Safe Exchange & Supervised Visitation (SESV)
New Mexico Judiciary’s Safe Exchange & Supervised Visitation (SESV) program, created in State Law and Supreme Court Rule, (Subsections H-I) provides children and their parents with a safe, nurturing environment for supervised visitation and exchange, allowing a child to continue his or her relationship with the noncustodial parent without being placed in the middle of parental conflicts.
Supervision acts initially as intervention, and ultimately as prevention with regard to disputes between parents and other members of the family and the children. The program also serves to diminish the child’s exposure to more harmful and potentially life-threatening situations. Emphasis is placed on the safety and well-being of the child.
Why Supervised Visits or Exchanges?
Safe Exchange and Supervised Visitation (SESV) services allow children to maintain relationships with both parents without being in the middle of their disputes. Children may anticipate visits without the stress of worrying about what is going to happen.
SESV services allow custodial parents to feel more confident about their own and their child’s safety without having to communicate or have contact with the parent with whom they are in conflict.
SESV services allow noncustodial parents to be assured that contact with the child(ren) will not be disrupted regardless of any personal or interpersonal problems or conflicts with the custodial parent. If allegations were made against the noncustodial parent, he or she may visit without being concerned about new accusations, because someone else is present who can verify what happens during the course of the visit.
SESV services allow other family members, such as grandparents, aunts, and uncles, the opportunity to maintain or renew relationships with the child(ren). Service providers allow these relatives to visit when specified in the Court’s order or agreed to by parents.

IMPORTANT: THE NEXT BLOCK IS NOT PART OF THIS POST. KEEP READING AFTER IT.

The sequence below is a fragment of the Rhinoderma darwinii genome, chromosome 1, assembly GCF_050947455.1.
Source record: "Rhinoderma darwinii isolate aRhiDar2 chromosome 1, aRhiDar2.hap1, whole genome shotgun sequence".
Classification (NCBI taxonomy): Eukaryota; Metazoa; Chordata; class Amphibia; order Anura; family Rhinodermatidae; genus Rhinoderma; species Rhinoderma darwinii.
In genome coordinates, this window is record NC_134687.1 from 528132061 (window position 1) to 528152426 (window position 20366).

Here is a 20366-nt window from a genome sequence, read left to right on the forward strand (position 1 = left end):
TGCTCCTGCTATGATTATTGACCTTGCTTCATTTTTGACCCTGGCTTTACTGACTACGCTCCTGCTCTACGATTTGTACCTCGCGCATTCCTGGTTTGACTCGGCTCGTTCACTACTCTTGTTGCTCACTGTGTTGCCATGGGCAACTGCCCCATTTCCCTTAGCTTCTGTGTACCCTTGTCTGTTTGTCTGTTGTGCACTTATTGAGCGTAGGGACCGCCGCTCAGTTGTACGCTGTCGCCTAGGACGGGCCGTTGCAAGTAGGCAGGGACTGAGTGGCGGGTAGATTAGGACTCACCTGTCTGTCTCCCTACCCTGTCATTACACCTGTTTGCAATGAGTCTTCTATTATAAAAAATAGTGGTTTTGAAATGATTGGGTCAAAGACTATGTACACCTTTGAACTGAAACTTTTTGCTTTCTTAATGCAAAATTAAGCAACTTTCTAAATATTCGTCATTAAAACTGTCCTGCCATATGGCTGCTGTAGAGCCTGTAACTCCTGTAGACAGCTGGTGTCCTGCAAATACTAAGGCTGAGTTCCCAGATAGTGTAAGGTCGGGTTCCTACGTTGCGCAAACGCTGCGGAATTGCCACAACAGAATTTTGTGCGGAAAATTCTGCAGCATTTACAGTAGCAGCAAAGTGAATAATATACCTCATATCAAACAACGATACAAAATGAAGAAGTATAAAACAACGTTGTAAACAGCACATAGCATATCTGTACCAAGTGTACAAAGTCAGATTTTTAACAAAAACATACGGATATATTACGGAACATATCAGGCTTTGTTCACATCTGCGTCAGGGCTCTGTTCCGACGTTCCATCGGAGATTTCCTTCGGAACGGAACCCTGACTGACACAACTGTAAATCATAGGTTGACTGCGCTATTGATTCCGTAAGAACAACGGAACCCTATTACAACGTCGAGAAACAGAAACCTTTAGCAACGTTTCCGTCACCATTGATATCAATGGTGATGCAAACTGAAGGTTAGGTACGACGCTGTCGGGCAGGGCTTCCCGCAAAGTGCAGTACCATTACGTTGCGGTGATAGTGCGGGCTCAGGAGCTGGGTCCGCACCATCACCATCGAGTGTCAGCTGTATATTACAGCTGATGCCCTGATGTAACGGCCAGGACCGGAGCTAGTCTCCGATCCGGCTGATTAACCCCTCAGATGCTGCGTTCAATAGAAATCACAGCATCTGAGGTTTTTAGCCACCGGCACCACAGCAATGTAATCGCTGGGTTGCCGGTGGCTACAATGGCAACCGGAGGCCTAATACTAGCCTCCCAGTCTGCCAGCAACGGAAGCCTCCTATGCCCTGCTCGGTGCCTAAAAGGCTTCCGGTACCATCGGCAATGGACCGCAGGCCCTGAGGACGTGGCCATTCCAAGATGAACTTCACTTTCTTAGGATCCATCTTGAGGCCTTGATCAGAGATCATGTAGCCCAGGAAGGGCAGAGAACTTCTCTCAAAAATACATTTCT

SESV services offer a tool to the Courts to reduce the number of cases returning to Court, and serve as an important component of an integrated community intervention system. Judges and judicial officers may allow parents to maintain the parent/child relationship while their cases are being litigated without sacrificing the safety of the children or victims of domestic violence.
SESV services offer highly trained, professional staff to monitor contact between a child and his or her noncustodial parent in a safe environment for all parties, and to facilitate a safe exchange between parents when contact might otherwise be confrontational. A parent’s selection of a “neutral” third party – a family member or friend – to oversee visits or exchanges often does not serve the interests of all parties. Parents in conflict may have difficulty agreeing upon a single individual to perform that role, and existing relationships with family or friends may be strained. Furthermore, it is extremely difficult for such third parties to refrain from taking sides, and their presence may detract from the quality of the parent/child visit, because of a tendency to interact with the family member or friend instead of focusing on the child. SESV programs address these problems.